Systemic lupus erythematosus (SLE) is a multisystem autoimmune disease that, despite advances in immunosuppressive medical therapies, continues to cause significant illness and death among patients with active disease, according to background information in the article. A more recent treatment is autologous hematopoietic stem cell transplantation (HSCT), in which stem cells from the patient are mobilized and re-infused into that patient to make new immune cells. HSCT includes eliminating defective lymphocytes (type of white blood cell involved in the immune system), often through chemotherapy, followed by infusion of hematopoietic stem cells (HSCs).
Richard K. Burt, M.D., of the Northwestern University Feinberg School of Medicine, Chicago, and colleagues conducted a study to determine whether HSCT could be performed safely in patients with SLE that has been resistant to other therapies, and whether there is sufficient evidence of efficacy to justify a definitive randomized trial. The study included 50 patients who were enrolled from April 1997 through January 2005.
The researchers found that of the 48 patients who underwent HSCT (2 patients died before transplantation), with an average followup of about 2.5 years, the overall 5-year survival was 84 percent. The probability of disease-free survival at 5 years was 50 percent. The longest continuous duration of remission has been 7.5 years. Treatment-related death was 2 percent (1/50). By intention to treat, treatment-related death was 4 percent (2/50).
"This trial provides the justification for a randomized study that compares autologous HSCT with continued standard of care. Through randomization, a cost-benefit analysis of HSCT may be undertaken. Patients with [treatment-resistant] and active lupus involving multiple organ systems despite a relatively young age traditionally have a high disease-related mortality rate. Continuing failing therapy for such patients is problematic but necessary to confirm that the increased acute risk of HSCT would be offset by better disease control and improved long-term survival, especially because the standard of care for lupus is constantly changing with the introduction of newer therapeutic agents," the authors conclude.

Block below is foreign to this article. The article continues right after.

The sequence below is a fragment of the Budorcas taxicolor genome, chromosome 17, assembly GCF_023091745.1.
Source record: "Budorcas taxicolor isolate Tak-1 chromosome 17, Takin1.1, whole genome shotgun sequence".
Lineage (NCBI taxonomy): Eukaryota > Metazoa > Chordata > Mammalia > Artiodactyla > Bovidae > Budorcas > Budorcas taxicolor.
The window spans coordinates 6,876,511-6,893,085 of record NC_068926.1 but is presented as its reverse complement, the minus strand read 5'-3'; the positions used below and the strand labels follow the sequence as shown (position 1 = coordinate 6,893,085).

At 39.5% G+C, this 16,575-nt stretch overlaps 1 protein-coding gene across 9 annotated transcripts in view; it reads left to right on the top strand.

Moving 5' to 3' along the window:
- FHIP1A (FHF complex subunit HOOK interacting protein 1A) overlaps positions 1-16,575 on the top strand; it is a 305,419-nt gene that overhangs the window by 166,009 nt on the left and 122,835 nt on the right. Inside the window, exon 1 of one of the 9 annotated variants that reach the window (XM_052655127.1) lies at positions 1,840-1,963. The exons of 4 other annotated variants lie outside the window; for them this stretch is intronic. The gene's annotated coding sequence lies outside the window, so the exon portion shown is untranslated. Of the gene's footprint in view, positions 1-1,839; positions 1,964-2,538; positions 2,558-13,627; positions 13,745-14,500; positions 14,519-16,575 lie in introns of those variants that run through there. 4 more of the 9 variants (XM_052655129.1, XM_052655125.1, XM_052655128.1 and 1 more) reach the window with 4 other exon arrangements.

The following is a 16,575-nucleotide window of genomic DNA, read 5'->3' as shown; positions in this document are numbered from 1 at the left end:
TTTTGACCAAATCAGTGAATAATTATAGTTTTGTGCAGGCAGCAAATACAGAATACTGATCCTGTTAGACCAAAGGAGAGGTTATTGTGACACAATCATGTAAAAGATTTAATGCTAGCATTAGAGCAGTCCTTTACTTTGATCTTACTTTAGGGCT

(JAMA. 2006;295:527-535. Available pre-embargo to the media at www.jamamedia.org)
Editor's Note: The authors wish to thank the BraveWings Foundation and Ginger's Tomorrow Foundation for financial and patient support.
Editorial: High-dose Cyclophosphamide and Stem Cell Transplantation for Refractory Systemic Lupus Erythematosus
In an accompanying editorial, Michelle Petri, M.D., M.P.H., and Robert Brodsky, M.D., of the Johns Hopkins University School of Medicine, Baltimore, comment on the study on treating lupus with stem cell transplantation.
"The original hope of stem cell transplantation was 'going for the cure' in patients with severe lupus. The remission rates reported with use of high-dose cyclophosphamide with stem cell transplantation, as reported by Burt et al, or without autologous stem cells, do not necessarily represent 'cure'. Many patients continue to have lupus autoantibodies and with long-term follow-up, some patients with initial complete remissions will have late relapses. However, in these studies therapy was given as a 'salvage regimen' to patients with lupus who had failed or were [resistant to treatment] to multiple other therapies. Thus, as in the report by Burt et al the therapy offered substantial benefit–with either partial or complete response–to the majority of patients," they write. "Whether this approach represents a definitive advance over more conventional immunosuppressive therapies will need to be answered in randomized controlled trials." (JAMA. 2006;295:559-560. Available pre-embargo to the media at www.jamamedia.org)
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